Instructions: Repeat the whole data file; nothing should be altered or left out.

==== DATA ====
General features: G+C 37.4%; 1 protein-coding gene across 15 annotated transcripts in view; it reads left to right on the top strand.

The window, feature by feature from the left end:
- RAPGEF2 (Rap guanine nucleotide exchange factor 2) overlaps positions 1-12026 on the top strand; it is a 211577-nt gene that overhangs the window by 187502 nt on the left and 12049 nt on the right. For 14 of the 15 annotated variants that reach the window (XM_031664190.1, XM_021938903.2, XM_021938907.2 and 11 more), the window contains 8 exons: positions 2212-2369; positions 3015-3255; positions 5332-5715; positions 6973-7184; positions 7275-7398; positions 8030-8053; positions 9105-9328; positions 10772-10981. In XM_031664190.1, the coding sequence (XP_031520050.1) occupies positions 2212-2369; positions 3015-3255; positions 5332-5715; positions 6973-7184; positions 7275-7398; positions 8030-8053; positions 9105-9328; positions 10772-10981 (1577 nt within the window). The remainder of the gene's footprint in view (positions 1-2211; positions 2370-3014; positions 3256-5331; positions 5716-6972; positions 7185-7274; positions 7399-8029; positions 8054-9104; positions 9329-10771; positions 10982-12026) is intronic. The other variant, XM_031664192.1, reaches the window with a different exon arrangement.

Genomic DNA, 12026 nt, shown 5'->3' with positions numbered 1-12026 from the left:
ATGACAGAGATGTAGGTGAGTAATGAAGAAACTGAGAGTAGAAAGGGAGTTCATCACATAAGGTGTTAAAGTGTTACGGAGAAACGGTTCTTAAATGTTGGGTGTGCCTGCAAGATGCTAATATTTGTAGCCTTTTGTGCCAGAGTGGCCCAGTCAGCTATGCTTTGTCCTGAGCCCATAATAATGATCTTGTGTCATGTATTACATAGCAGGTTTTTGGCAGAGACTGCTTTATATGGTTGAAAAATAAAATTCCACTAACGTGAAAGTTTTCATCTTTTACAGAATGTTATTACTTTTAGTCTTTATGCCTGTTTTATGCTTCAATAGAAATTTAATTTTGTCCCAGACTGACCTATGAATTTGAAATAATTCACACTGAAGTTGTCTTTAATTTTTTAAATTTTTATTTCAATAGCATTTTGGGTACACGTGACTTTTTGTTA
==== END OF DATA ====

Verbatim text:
General features: G+C 37.4%; 1 protein-coding gene across 15 annotated transcripts in view; it reads left to right on the top strand.

The window, feature by feature from the left end:
- RAPGEF2 (Rap guanine nucleotide exchange factor 2) overlaps positions 1-12026 on the top strand; it is a 211577-nt gene that overhangs the window by 187502 nt on the left and 12049 nt on the right. For 14 of the 15 annotated variants that reach the window (XM_031664190.1, XM_021938903.2, XM_021938907.2 and 11 more), the window contains 8 exons: positions 2212-2369; positions 3015-3255; positions 5332-5715; positions 6973-7184; positions 7275-7398; positions 8030-8053; positions 9105-9328; positions 10772-10981. In XM_031664190.1, the coding sequence (XP_031520050.1) occupies positions 2212-2369; positions 3015-3255; positions 5332-5715; positions 6973-7184; positions 7275-7398; positions 8030-8053; positions 9105-9328; positions 10772-10981 (1577 nt within the window). The remainder of the gene's footprint in view (positions 1-2211; positions 2370-3014; positions 3256-5331; positions 5716-6972; positions 7185-7274; positions 7399-8029; positions 8054-9104; positions 9329-10771; positions 10982-12026) is intronic. The other variant, XM_031664192.1, reaches the window with a different exon arrangement.

Genomic DNA, 12026 nt, shown 5'->3' with positions numbered 1-12026 from the left:
ATGACAGAGATGTAGGTGAGTAATGAAGAAACTGAGAGTAGAAAGGGAGTTCATCACATAAGGTGTTAAAGTGTTACGGAGAAACGGTTCTTAAATGTTGGGTGTGCCTGCAAGATGCTAATATTTGTAGCCTTTTGTGCCAGAGTGGCCCAGTCAGCTATGCTTTGTCCTGAGCCCATAATAATGATCTTGTGTCATGTATTACATAGCAGGTTTTTGGCAGAGACTGCTTTATATGGTTGAAAAATAAAATTCCACTAACGTGAAAGTTTTCATCTTTTACAGAATGTTATTACTTTTAGTCTTTATGCCTGTTTTATGCTTCAATAGAAATTTAATTTTGTCCCAGACTGACCTATGAATTTGAAATAATTCACACTGAAGTTGTCTTTAATTTTTTAAATTTTTATTTCAATAGCATTTTGGGTACACGTGACTTTTTGTTA